Although they can be read independently of each other, the first part and second part of this series of articles on Greece during World War 2, make a more complete picture of the events that led to the Red December of 1944.
Greece fought bravely during the Second World War and managed to free itself of the Nazis. However, the civil war that followed and the political instability of the 50's and 60's, shows that the fate of Greece fell into the wrong hands.
The new Greece which was formed after the Second World War did not belong to the people who fought heroically during the war, but to the traitors who wanted a Greece-protectorate.
And it is still the case today. When the economic crisis began in Greece, an international problem that the media chose to portray as Greek only, Europeans began to accuse the Greek people of being lazy and corrupt. They were unaware that my country's political scene was a Western product. They forget that the state of my country was set by the great powers and not by the Greek people.
Why isn't Modern Greek history after World War II thought in Greek schools? Why is the Modern Greek history distorted and why do we characterize as heroes people with black pasts, such as George Papandreou and Konstantinos Karamanlis? The answer is simple. It is the only way to enable an undemocratic system to survive. The falsification of history alters the foundations of a nation.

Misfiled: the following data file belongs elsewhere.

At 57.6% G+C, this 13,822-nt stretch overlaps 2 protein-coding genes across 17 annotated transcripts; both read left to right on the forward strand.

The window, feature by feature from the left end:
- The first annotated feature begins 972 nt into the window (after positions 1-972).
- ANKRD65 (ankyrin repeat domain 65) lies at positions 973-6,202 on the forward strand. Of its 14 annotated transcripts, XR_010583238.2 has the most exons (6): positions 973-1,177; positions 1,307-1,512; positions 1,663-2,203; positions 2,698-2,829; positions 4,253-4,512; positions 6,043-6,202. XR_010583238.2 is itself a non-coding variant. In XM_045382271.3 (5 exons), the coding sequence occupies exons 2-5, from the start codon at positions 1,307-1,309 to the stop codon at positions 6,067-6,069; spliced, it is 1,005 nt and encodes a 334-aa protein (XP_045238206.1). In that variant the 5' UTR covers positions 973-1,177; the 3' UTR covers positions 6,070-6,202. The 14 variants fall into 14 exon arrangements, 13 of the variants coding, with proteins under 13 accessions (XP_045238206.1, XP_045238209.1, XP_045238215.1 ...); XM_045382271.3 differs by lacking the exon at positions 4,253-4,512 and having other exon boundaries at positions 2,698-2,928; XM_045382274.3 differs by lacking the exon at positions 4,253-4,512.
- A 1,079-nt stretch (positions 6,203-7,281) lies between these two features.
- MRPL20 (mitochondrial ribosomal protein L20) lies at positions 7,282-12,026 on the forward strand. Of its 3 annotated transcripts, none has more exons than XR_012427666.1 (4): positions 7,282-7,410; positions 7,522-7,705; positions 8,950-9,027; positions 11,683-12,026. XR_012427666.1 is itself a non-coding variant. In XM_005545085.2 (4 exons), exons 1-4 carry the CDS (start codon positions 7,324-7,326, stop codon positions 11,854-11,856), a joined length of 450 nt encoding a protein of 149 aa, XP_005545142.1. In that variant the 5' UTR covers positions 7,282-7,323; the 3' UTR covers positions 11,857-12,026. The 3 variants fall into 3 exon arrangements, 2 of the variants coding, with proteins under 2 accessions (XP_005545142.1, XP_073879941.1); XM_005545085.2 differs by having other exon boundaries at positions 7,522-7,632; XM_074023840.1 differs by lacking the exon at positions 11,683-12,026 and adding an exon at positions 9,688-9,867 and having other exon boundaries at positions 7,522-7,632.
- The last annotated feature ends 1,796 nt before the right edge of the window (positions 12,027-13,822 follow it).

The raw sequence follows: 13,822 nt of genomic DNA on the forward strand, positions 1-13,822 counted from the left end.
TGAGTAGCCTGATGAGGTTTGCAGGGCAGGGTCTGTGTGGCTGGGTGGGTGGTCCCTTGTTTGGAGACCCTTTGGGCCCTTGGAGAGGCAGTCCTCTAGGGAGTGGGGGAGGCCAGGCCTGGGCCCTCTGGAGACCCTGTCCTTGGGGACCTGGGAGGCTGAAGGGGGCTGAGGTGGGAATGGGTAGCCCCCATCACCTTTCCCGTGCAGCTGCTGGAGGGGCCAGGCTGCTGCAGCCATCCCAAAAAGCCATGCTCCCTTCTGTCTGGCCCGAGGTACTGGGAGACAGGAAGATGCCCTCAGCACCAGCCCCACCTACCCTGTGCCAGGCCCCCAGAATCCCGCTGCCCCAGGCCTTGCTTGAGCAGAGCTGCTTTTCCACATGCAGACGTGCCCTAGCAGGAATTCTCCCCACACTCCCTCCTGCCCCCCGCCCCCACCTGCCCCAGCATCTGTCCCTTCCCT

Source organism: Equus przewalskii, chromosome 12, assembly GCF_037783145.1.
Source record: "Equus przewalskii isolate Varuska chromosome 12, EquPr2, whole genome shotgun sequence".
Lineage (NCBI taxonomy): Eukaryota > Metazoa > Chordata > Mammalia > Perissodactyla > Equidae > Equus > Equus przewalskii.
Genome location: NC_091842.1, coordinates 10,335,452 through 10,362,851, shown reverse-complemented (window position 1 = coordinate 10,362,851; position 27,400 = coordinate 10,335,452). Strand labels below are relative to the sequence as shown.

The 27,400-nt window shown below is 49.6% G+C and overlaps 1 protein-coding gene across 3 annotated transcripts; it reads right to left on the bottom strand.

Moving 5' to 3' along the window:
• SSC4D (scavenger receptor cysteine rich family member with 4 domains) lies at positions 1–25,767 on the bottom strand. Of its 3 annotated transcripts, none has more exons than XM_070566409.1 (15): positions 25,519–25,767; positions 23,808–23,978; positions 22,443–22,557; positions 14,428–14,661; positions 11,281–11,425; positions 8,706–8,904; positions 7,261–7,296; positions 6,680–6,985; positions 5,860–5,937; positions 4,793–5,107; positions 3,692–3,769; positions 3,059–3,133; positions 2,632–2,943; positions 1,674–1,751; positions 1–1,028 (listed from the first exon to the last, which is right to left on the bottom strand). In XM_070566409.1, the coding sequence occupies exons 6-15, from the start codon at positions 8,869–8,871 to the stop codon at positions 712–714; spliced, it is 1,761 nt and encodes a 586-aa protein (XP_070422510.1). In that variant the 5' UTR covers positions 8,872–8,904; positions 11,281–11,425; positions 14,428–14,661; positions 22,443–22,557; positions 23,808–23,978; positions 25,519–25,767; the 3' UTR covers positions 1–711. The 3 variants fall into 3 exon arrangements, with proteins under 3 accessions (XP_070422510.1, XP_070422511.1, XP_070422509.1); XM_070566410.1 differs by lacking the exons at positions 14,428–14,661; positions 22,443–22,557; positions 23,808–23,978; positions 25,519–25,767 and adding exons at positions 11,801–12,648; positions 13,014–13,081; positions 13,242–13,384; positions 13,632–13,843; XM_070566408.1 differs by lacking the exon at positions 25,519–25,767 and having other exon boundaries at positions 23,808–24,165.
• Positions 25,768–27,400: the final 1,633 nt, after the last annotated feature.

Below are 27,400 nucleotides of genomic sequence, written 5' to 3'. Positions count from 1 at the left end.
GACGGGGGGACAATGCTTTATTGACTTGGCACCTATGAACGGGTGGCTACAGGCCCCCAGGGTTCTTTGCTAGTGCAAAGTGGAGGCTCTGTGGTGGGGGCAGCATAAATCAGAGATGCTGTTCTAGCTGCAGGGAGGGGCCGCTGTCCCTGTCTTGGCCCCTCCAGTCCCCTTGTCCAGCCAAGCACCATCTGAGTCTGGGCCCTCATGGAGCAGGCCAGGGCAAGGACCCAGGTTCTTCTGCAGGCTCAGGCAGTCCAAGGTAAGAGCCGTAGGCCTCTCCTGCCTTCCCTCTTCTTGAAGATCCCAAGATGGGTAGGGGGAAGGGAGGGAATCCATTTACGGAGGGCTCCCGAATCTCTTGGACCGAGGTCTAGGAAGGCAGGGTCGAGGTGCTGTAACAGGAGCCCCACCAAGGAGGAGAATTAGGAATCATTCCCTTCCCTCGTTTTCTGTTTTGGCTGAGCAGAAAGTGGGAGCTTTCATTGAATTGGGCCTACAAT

I will mention as an example a report made by Rovilos Manthoulis. In 1997, the Franco-German TV channel ARTE asked the Greek director to prepare a documentary about the Greek civil war, which began immediately after the “Dekemvriana”. According to him, it was the first time we came to film this "frightening" theme. The film was broadcast in Greece, quietly, and left flabbergasted viewers who happened to see it. The same evening, thousands of people phoned the newspaper "Eleftherotypia" and the state tv channel ERT asking them to broadcast the programme!
However, forty politicians, which belonged to the right-wing New Democracy, and none of whom had lived during the civil war, made the following question to the Parliament: "How can the public broadcaster transmit such anti-national films?" The director bravely showed the names of those politicians. Some of them are: Papadogonas A., Giakoumatos Gerasimos, Psomiadis P., Kammenos P., P. Molyviatis., S. Spiliotopoulos., Fani Palli-Petralia, Kostas Karamanlis, Sioufas D.
It is important to mention that this film won several awards in Greece and in France. In this story we can see an example of the undignified behavior of Greek politicians. Many of the above mentioned politicians are still in politics.
Observing our history with objectivity and responsibility, we find that the events of December 1944 are still chasing us. The consequences are evident even today.
So it is time to close this chapter.